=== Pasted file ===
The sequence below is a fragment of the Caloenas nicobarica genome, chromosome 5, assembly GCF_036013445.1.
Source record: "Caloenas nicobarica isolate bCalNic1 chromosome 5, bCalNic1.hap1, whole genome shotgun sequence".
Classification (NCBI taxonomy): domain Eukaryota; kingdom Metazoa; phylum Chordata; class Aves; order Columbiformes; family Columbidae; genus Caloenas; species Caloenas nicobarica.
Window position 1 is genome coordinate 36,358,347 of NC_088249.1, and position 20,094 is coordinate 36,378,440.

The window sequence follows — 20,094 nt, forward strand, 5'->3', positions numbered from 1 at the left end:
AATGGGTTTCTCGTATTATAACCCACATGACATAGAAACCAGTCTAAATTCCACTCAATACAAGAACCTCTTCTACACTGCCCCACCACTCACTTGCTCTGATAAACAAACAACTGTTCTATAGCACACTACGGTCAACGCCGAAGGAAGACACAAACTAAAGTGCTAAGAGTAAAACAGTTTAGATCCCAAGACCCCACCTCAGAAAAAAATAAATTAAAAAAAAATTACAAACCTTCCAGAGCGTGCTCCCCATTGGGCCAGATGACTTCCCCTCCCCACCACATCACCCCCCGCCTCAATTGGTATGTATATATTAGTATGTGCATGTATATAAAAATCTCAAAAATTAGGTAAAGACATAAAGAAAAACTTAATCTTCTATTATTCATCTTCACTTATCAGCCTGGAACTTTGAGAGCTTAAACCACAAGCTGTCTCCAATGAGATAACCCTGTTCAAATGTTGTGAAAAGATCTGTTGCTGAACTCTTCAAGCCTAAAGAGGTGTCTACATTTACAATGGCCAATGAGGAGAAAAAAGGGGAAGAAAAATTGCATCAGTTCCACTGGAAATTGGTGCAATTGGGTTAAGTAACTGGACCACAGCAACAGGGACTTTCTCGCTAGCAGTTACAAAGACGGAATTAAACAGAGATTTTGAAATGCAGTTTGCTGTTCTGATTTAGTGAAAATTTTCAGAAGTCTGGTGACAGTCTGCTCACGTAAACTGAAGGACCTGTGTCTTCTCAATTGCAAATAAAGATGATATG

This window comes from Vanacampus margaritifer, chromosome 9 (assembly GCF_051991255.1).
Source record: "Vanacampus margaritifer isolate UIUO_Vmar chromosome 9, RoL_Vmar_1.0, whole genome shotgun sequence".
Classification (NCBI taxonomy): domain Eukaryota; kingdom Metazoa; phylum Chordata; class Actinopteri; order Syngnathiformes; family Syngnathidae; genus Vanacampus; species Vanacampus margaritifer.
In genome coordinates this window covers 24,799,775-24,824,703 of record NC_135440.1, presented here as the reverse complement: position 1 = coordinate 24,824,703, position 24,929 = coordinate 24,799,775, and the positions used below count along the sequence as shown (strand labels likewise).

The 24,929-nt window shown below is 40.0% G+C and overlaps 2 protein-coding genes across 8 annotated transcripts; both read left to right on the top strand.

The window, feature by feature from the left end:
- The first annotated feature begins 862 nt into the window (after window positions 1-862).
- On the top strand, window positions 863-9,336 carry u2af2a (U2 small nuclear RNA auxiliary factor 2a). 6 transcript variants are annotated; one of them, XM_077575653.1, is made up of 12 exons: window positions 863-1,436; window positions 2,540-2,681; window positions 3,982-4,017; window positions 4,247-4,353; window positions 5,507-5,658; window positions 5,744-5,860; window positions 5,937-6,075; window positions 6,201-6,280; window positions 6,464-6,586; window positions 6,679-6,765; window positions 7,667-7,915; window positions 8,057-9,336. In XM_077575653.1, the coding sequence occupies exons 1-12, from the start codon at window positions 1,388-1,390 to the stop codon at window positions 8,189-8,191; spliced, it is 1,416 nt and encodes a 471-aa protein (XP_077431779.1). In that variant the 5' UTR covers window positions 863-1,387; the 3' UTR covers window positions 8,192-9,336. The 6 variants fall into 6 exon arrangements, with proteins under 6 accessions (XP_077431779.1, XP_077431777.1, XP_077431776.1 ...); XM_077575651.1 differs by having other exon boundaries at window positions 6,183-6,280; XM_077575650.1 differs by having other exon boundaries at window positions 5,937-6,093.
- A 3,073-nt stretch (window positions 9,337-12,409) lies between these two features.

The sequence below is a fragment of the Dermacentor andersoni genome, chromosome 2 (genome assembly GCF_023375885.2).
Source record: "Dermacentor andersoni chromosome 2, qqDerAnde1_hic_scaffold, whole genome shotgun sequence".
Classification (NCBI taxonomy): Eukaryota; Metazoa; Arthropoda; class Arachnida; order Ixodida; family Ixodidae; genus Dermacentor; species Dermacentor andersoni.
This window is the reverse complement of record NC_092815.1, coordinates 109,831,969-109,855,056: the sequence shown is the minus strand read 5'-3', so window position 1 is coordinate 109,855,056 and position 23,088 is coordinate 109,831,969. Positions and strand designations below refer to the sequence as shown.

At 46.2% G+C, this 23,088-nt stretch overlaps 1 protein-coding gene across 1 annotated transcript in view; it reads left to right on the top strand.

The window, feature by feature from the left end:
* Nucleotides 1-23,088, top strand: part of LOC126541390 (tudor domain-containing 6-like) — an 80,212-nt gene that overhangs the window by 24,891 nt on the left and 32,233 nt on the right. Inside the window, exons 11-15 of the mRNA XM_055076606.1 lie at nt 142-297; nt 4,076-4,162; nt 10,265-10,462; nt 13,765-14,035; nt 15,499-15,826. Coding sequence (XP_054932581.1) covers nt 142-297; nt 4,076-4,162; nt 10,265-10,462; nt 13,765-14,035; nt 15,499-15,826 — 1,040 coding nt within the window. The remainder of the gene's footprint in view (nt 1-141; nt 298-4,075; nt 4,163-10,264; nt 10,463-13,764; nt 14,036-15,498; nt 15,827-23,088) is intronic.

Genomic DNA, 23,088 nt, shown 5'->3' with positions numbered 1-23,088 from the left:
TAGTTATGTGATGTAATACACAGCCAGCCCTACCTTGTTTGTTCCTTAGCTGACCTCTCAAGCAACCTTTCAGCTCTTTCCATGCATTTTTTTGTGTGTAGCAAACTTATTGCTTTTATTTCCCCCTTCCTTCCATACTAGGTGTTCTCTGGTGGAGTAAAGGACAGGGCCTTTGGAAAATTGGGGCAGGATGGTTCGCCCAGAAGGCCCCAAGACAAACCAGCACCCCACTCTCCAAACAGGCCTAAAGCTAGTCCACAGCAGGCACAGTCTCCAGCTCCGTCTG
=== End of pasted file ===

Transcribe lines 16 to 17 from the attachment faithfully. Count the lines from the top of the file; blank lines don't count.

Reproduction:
The sequence below is a fragment of the Dermacentor andersoni genome, chromosome 2 (genome assembly GCF_023375885.2).
Source record: "Dermacentor andersoni chromosome 2, qqDerAnde1_hic_scaffold, whole genome shotgun sequence".